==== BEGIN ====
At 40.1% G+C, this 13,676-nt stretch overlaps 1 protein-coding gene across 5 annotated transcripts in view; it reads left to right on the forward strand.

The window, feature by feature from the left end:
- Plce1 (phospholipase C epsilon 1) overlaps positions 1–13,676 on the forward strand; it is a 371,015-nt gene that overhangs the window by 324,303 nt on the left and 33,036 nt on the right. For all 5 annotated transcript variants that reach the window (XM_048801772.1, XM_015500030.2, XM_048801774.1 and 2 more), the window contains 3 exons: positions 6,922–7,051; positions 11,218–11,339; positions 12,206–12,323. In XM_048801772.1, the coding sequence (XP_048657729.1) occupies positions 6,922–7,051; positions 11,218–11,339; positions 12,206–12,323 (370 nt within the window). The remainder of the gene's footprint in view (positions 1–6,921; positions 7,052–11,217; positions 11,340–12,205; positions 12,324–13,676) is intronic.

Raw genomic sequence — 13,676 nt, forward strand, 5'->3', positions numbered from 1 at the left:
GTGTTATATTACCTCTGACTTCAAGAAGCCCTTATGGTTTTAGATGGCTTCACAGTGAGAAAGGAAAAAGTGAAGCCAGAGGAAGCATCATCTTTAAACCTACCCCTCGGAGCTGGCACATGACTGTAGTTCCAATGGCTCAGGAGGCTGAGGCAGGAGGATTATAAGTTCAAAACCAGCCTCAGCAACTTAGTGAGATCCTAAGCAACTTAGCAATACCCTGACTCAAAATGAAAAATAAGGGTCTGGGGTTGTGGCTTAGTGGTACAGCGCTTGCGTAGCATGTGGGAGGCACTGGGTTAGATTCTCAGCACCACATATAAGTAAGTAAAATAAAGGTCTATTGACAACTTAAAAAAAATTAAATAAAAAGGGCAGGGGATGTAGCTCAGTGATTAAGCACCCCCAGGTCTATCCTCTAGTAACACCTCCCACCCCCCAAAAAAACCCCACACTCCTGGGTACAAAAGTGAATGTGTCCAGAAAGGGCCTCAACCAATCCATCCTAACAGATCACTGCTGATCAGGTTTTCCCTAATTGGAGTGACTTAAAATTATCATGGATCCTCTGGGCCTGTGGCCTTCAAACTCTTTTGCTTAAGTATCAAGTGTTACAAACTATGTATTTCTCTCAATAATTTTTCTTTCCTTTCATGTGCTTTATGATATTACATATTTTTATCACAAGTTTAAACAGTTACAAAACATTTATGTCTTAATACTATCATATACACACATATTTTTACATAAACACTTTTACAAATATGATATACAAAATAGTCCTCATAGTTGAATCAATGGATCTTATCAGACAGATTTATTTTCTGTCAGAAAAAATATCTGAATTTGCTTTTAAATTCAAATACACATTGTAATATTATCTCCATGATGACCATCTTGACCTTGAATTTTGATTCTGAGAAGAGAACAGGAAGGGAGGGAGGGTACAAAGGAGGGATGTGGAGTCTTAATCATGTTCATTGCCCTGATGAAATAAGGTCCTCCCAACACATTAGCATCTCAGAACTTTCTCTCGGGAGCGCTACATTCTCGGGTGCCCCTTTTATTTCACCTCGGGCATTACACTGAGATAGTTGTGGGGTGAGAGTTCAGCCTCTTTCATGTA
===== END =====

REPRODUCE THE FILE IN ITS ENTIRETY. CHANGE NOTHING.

At 40.1% G+C, this 13,676-nt stretch overlaps 1 protein-coding gene across 5 annotated transcripts in view; it reads left to right on the forward strand.

The window, feature by feature from the left end:
- Plce1 (phospholipase C epsilon 1) overlaps positions 1–13,676 on the forward strand; it is a 371,015-nt gene that overhangs the window by 324,303 nt on the left and 33,036 nt on the right. For all 5 annotated transcript variants that reach the window (XM_048801772.1, XM_015500030.2, XM_048801774.1 and 2 more), the window contains 3 exons: positions 6,922–7,051; positions 11,218–11,339; positions 12,206–12,323. In XM_048801772.1, the coding sequence (XP_048657729.1) occupies positions 6,922–7,051; positions 11,218–11,339; positions 12,206–12,323 (370 nt within the window). The remainder of the gene's footprint in view (positions 1–6,921; positions 7,052–11,217; positions 11,340–12,205; positions 12,324–13,676) is intronic.

Raw genomic sequence — 13,676 nt, forward strand, 5'->3', positions numbered from 1 at the left:
GTGTTATATTACCTCTGACTTCAAGAAGCCCTTATGGTTTTAGATGGCTTCACAGTGAGAAAGGAAAAAGTGAAGCCAGAGGAAGCATCATCTTTAAACCTACCCCTCGGAGCTGGCACATGACTGTAGTTCCAATGGCTCAGGAGGCTGAGGCAGGAGGATTATAAGTTCAAAACCAGCCTCAGCAACTTAGTGAGATCCTAAGCAACTTAGCAATACCCTGACTCAAAATGAAAAATAAGGGTCTGGGGTTGTGGCTTAGTGGTACAGCGCTTGCGTAGCATGTGGGAGGCACTGGGTTAGATTCTCAGCACCACATATAAGTAAGTAAAATAAAGGTCTATTGACAACTTAAAAAAAATTAAATAAAAAGGGCAGGGGATGTAGCTCAGTGATTAAGCACCCCCAGGTCTATCCTCTAGTAACACCTCCCACCCCCCAAAAAAACCCCACACTCCTGGGTACAAAAGTGAATGTGTCCAGAAAGGGCCTCAACCAATCCATCCTAACAGATCACTGCTGATCAGGTTTTCCCTAATTGGAGTGACTTAAAATTATCATGGATCCTCTGGGCCTGTGGCCTTCAAACTCTTTTGCTTAAGTATCAAGTGTTACAAACTATGTATTTCTCTCAATAATTTTTCTTTCCTTTCATGTGCTTTATGATATTACATATTTTTATCACAAGTTTAAACAGTTACAAAACATTTATGTCTTAATACTATCATATACACACATATTTTTACATAAACACTTTTACAAATATGATATACAAAATAGTCCTCATAGTTGAATCAATGGATCTTATCAGACAGATTTATTTTCTGTCAGAAAAAATATCTGAATTTGCTTTTAAATTCAAATACACATTGTAATATTATCTCCATGATGACCATCTTGACCTTGAATTTTGATTCTGAGAAGAGAACAGGAAGGGAGGGAGGGTACAAAGGAGGGATGTGGAGTCTTAATCATGTTCATTGCCCTGATGAAATAAGGTCCTCCCAACACATTAGCATCTCAGAACTTTCTCTCGGGAGCGCTACATTCTCGGGTGCCCCTTTTATTTCACCTCGGGCATTACACTGAGATAGTTGTGGGGTGAGAGTTCAGCCTCTTTCATGTA